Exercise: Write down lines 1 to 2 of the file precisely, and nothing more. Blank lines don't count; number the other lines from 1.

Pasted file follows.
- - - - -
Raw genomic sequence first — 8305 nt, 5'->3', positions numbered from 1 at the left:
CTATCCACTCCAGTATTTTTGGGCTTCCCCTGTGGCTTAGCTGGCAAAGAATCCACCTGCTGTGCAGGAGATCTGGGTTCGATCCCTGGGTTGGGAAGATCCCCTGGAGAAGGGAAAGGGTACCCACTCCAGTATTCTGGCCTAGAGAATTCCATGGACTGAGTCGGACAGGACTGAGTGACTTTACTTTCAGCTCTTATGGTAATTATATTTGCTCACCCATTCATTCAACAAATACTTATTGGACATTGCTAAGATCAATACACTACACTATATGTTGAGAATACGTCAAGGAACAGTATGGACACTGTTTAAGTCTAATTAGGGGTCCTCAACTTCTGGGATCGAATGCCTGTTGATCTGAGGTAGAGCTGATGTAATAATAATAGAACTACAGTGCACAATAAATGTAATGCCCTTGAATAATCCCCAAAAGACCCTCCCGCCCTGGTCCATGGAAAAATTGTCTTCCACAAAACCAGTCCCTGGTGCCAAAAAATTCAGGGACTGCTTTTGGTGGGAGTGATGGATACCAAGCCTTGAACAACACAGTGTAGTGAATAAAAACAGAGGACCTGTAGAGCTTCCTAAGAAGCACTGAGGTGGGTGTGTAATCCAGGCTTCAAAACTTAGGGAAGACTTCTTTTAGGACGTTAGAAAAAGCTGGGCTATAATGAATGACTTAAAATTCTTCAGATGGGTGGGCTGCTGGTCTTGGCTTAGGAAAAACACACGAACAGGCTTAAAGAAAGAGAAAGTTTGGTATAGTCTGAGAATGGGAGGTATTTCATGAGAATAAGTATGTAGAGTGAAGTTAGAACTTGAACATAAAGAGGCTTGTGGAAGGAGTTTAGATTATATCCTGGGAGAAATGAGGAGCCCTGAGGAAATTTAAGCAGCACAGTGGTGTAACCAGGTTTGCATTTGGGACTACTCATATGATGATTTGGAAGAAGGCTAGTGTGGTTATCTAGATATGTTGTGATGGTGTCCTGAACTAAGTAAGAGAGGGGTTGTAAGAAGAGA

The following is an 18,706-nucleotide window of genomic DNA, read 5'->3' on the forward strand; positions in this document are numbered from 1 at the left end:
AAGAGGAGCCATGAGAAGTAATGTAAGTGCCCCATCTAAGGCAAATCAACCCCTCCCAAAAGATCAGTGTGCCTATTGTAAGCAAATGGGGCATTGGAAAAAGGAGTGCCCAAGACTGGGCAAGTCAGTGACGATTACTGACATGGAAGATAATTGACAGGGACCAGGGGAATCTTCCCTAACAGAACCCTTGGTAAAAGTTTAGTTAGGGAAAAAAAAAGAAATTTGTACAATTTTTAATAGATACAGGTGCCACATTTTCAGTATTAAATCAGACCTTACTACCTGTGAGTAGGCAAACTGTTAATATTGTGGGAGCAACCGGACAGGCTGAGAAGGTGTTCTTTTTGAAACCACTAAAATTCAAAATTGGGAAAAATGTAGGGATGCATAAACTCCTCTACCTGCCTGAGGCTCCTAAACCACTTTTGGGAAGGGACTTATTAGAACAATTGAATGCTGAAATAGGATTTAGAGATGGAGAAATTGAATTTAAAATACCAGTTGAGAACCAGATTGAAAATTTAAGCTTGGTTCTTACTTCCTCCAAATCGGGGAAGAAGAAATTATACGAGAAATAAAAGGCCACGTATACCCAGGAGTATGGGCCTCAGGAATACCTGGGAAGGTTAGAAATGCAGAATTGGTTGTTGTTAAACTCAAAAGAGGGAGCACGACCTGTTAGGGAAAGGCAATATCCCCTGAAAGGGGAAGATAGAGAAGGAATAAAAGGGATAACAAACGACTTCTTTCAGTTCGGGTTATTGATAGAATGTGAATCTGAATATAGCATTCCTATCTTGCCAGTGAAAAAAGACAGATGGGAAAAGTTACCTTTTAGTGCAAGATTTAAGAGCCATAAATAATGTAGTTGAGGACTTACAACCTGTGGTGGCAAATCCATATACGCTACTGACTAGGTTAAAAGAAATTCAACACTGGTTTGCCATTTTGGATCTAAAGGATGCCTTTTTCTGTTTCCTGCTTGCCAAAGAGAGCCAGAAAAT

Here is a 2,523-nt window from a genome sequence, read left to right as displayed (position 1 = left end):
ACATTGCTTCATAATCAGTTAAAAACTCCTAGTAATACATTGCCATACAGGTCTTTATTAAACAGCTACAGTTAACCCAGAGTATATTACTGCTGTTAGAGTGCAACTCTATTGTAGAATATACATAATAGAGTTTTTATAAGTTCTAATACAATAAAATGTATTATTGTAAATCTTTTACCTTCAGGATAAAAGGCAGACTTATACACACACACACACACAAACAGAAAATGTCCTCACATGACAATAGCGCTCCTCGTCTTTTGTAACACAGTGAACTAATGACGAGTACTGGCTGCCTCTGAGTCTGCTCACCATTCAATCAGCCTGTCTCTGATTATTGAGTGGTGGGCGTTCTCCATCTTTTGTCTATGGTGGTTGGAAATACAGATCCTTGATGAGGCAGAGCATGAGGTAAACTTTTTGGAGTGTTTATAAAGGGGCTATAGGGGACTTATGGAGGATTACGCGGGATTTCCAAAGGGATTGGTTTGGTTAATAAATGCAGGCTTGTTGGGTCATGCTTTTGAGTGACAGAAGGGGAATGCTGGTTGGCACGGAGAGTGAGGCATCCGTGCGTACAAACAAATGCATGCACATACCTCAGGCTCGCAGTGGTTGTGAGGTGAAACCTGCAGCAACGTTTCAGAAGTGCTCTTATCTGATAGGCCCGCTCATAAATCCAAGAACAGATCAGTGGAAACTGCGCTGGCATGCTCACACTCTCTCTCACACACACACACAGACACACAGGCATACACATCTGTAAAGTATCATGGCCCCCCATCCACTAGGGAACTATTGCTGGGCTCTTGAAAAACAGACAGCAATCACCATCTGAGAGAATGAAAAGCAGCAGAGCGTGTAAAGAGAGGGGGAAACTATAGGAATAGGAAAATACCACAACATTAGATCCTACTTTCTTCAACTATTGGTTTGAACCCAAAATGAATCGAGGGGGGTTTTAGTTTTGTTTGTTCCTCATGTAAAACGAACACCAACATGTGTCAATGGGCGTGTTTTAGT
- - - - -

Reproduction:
Raw genomic sequence first — 8305 nt, 5'->3', positions numbered from 1 at the left:
CTATCCACTCCAGTATTTTTGGGCTTCCCCTGTGGCTTAGCTGGCAAAGAATCCACCTGCTGTGCAGGAGATCTGGGTTCGATCCCTGGGTTGGGAAGATCCCCTGGAGAAGGGAAAGGGTACCCACTCCAGTATTCTGGCCTAGAGAATTCCATGGACTGAGTCGGACAGGACTGAGTGACTTTACTTTCAGCTCTTATGGTAATTATATTTGCTCACCCATTCATTCAACAAATACTTATTGGACATTGCTAAGATCAATACACTACACTATATGTTGAGAATACGTCAAGGAACAGTATGGACACTGTTTAAGTCTAATTAGGGGTCCTCAACTTCTGGGATCGAATGCCTGTTGATCTGAGGTAGAGCTGATGTAATAATAATAGAACTACAGTGCACAATAAATGTAATGCCCTTGAATAATCCCCAAAAGACCCTCCCGCCCTGGTCCATGGAAAAATTGTCTTCCACAAAACCAGTCCCTGGTGCCAAAAAATTCAGGGACTGCTTTTGGTGGGAGTGATGGATACCAAGCCTTGAACAACACAGTGTAGTGAATAAAAACAGAGGACCTGTAGAGCTTCCTAAGAAGCACTGAGGTGGGTGTGTAATCCAGGCTTCAAAACTTAGGGAAGACTTCTTTTAGGACGTTAGAAAAAGCTGGGCTATAATGAATGACTTAAAATTCTTCAGATGGGTGGGCTGCTGGTCTTGGCTTAGGAAAAACACACGAACAGGCTTAAAGAAAGAGAAAGTTTGGTATAGTCTGAGAATGGGAGGTATTTCATGAGAATAAGTATGTAGAGTGAAGTTAGAACTTGAACATAAAGAGGCTTGTGGAAGGAGTTTAGATTATATCCTGGGAGAAATGAGGAGCCCTGAGGAAATTTAAGCAGCACAGTGGTGTAACCAGGTTTGCATTTGGGACTACTCATATGATGATTTGGAAGAAGGCTAGTGTGGTTATCTAGATATGTTGTGATGGTGTCCTGAACTAAGTAAGAGAGGGGTTGTAAGAAGAGA